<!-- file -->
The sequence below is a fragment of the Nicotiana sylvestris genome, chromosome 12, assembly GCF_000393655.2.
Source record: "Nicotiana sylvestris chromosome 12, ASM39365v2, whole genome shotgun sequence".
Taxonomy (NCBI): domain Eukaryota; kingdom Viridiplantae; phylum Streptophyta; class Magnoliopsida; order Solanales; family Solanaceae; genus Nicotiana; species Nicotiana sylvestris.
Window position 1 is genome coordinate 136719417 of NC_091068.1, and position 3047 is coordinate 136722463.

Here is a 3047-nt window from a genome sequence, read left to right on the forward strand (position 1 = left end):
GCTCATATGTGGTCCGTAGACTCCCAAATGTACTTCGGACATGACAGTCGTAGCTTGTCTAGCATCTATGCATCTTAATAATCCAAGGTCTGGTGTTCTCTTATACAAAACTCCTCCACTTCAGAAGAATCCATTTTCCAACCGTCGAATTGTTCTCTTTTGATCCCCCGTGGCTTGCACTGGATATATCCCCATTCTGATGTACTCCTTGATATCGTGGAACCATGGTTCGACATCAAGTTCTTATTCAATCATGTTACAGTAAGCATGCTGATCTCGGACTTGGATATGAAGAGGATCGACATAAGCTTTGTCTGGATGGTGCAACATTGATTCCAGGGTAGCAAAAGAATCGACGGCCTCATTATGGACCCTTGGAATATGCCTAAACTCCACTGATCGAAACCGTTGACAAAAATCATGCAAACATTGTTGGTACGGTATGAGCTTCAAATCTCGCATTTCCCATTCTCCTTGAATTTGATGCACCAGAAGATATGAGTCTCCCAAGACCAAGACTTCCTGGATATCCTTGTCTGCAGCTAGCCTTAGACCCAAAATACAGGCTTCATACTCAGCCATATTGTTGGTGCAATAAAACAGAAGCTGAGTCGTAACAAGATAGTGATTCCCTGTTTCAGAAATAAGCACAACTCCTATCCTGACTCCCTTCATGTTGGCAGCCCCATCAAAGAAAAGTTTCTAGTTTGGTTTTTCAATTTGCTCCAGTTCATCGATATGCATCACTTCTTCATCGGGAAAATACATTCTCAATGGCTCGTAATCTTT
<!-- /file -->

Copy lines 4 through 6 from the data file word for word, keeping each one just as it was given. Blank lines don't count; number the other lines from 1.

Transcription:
Window position 1 is genome coordinate 136719417 of NC_091068.1, and position 3047 is coordinate 136722463.

Here is a 3047-nt window from a genome sequence, read left to right on the forward strand (position 1 = left end):
GCTCATATGTGGTCCGTAGACTCCCAAATGTACTTCGGACATGACAGTCGTAGCTTGTCTAGCATCTATGCATCTTAATAATCCAAGGTCTGGTGTTCTCTTATACAAAACTCCTCCACTTCAGAAGAATCCATTTTCCAACCGTCGAATTGTTCTCTTTTGATCCCCCGTGGCTTGCACTGGATATATCCCCATTCTGATGTACTCCTTGATATCGTGGAACCATGGTTCGACATCAAGTTCTTATTCAATCATGTTACAGTAAGCATGCTGATCTCGGACTTGGATATGAAGAGGATCGACATAAGCTTTGTCTGGATGGTGCAACATTGATTCCAGGGTAGCAAAAGAATCGACGGCCTCATTATGGACCCTTGGAATATGCCTAAACTCCACTGATCGAAACCGTTGACAAAAATCATGCAAACATTGTTGGTACGGTATGAGCTTCAAATCTCGCATTTCCCATTCTCCTTGAATTTGATGCACCAGAAGATATGAGTCTCCCAAGACCAAGACTTCCTGGATATCCTTGTCTGCAGCTAGCCTTAGACCCAAAATACAGGCTTCATACTCAGCCATATTGTTGGTGCAATAAAACAGAAGCTGAGTCGTAACAAGATAGTGATTCCCTGTTTCAGAAATAAGCACAACTCCTATCCTGACTCCCTTCATGTTGGCAGCCCCATCAAAGAAAAGTTTCTAGTTTGGTTTTTCAATTTGCTCCAGTTCATCGATATGCATCACTTCTTCATCGGGAAAATACATTCTCAATGGCTCGTAATCTTT